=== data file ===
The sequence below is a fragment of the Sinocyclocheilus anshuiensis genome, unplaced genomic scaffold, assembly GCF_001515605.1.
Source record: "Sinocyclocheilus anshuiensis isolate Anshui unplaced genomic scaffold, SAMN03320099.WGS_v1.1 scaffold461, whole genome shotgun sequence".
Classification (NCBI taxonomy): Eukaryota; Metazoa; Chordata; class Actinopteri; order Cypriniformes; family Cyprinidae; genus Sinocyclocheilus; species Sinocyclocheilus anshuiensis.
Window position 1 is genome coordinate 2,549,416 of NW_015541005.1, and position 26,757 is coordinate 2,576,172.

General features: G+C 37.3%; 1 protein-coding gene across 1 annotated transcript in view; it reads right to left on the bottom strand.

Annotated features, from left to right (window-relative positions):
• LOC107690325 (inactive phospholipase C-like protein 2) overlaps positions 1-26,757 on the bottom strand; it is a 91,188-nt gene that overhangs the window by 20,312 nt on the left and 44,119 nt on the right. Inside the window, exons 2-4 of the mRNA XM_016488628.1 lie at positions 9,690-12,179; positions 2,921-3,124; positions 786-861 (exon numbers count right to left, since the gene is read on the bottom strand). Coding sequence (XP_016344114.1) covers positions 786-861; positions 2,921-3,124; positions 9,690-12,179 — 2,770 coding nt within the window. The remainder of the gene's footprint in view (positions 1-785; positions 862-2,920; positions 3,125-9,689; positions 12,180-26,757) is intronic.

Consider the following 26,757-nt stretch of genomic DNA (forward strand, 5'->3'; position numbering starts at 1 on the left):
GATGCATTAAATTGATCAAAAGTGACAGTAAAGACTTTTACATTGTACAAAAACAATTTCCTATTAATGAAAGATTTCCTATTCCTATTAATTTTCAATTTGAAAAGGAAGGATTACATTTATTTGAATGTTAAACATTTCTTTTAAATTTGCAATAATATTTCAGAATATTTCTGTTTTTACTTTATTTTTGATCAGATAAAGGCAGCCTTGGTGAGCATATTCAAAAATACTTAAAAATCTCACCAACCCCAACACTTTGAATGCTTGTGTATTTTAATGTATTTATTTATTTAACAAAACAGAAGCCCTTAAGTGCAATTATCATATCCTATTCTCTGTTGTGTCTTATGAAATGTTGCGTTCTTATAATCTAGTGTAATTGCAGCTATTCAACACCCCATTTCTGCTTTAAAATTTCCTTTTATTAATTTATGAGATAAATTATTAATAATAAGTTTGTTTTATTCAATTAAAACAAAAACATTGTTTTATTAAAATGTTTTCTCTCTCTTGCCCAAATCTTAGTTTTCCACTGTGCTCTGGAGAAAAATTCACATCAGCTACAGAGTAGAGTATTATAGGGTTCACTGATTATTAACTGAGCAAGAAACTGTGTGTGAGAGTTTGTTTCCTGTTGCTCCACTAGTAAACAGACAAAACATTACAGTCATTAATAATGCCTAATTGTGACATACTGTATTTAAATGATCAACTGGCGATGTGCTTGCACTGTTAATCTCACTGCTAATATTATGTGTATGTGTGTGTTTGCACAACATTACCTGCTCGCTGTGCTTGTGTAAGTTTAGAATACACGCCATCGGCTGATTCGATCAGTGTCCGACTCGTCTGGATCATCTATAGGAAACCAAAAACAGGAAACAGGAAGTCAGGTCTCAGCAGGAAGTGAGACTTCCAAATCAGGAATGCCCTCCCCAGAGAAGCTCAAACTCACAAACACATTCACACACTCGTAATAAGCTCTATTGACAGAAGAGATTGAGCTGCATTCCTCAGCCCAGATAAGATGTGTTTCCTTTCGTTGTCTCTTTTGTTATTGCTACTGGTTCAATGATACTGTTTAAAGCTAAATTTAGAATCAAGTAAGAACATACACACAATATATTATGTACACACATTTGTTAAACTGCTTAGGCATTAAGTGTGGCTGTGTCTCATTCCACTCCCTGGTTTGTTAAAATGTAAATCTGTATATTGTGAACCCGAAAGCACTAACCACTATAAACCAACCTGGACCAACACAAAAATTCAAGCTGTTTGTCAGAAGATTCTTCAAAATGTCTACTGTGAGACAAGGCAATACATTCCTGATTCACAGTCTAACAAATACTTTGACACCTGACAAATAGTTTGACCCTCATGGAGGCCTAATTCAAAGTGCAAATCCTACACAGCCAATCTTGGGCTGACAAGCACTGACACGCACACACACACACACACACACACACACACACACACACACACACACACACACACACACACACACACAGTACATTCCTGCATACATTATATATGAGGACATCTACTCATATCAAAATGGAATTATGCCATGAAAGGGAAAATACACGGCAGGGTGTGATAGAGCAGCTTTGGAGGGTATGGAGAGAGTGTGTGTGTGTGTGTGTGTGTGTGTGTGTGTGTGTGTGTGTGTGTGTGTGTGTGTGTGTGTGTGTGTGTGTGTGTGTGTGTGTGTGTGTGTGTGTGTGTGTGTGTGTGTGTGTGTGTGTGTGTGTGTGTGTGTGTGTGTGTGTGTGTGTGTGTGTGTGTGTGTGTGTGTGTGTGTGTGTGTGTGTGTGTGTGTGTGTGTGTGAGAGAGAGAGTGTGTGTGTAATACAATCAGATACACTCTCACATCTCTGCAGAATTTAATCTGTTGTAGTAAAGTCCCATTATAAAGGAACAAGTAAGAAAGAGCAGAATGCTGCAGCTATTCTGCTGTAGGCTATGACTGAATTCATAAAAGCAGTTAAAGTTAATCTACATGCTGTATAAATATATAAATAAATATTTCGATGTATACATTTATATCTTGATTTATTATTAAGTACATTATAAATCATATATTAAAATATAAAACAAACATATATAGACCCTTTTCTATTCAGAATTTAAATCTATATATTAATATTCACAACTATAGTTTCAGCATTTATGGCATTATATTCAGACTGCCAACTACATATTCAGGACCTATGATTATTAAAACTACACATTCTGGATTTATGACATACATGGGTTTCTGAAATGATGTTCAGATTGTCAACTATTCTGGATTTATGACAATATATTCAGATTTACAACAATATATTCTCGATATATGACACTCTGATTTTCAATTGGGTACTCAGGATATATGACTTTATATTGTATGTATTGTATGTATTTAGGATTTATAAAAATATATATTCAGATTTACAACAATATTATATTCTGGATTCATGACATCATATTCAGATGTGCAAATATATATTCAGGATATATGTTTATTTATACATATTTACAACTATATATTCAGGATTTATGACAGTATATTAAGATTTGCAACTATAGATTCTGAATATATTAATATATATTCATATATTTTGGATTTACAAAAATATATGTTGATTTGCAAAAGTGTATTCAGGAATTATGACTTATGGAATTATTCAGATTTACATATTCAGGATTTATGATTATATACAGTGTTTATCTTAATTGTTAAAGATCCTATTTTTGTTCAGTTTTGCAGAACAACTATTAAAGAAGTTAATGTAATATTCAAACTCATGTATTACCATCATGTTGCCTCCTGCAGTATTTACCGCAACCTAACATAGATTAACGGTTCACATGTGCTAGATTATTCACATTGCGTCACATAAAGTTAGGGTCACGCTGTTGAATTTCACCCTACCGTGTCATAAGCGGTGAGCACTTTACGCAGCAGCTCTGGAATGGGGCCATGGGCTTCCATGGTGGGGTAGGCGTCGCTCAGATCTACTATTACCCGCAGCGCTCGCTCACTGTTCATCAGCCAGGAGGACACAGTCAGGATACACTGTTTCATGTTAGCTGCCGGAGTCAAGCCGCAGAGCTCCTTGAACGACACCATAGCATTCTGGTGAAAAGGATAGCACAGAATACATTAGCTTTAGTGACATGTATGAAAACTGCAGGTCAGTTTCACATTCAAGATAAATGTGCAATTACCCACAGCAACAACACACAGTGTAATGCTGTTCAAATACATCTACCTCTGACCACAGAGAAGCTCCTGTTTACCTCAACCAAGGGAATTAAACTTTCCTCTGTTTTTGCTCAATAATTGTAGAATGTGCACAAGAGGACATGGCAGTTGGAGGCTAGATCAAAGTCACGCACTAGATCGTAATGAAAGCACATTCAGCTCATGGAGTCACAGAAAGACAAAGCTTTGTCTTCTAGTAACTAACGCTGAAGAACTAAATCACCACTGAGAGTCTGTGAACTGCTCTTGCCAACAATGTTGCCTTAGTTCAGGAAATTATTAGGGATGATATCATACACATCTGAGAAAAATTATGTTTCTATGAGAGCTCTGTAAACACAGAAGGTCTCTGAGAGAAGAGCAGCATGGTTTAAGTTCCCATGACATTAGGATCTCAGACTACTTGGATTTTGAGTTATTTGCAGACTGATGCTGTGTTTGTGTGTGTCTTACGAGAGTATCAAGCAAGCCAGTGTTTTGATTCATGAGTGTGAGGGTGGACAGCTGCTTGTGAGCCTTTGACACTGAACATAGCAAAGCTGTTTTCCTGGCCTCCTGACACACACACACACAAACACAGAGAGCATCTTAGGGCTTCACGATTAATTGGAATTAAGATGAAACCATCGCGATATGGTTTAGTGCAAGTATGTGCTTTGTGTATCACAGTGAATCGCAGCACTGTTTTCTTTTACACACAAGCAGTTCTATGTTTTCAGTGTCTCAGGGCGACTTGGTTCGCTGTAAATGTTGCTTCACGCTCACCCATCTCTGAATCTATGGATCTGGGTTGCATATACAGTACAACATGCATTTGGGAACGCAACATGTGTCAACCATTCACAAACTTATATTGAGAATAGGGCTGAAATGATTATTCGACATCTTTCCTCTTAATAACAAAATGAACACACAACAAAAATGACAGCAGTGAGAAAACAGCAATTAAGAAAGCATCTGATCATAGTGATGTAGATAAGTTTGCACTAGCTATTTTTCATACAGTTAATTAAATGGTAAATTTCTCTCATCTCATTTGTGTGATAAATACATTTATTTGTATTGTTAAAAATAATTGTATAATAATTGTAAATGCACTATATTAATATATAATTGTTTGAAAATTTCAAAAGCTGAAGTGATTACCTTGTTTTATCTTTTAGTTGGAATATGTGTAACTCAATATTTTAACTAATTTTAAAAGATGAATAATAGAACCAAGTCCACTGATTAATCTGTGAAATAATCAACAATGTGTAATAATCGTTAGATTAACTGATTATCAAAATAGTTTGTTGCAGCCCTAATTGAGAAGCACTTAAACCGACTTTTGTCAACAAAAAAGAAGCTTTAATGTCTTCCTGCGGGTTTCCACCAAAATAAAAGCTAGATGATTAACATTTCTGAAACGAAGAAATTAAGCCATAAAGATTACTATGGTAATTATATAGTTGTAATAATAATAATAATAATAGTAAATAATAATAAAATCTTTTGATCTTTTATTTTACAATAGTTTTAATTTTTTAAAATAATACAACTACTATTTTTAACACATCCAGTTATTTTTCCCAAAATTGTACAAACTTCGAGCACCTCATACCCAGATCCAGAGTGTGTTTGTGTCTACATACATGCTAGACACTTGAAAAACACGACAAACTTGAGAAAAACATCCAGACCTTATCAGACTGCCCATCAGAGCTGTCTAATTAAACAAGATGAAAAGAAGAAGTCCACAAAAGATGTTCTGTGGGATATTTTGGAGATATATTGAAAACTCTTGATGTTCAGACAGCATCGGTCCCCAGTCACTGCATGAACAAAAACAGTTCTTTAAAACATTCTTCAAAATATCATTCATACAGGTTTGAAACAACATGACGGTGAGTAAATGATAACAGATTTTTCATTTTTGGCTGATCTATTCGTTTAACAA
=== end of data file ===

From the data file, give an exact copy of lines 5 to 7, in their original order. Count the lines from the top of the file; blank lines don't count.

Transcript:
General features: G+C 37.3%; 1 protein-coding gene across 1 annotated transcript in view; it reads right to left on the bottom strand.

Annotated features, from left to right (window-relative positions):
• LOC107690325 (inactive phospholipase C-like protein 2) overlaps positions 1-26,757 on the bottom strand; it is a 91,188-nt gene that overhangs the window by 20,312 nt on the left and 44,119 nt on the right. Inside the window, exons 2-4 of the mRNA XM_016488628.1 lie at positions 9,690-12,179; positions 2,921-3,124; positions 786-861 (exon numbers count right to left, since the gene is read on the bottom strand). Coding sequence (XP_016344114.1) covers positions 786-861; positions 2,921-3,124; positions 9,690-12,179 — 2,770 coding nt within the window. The remainder of the gene's footprint in view (positions 1-785; positions 862-2,920; positions 3,125-9,689; positions 12,180-26,757) is intronic.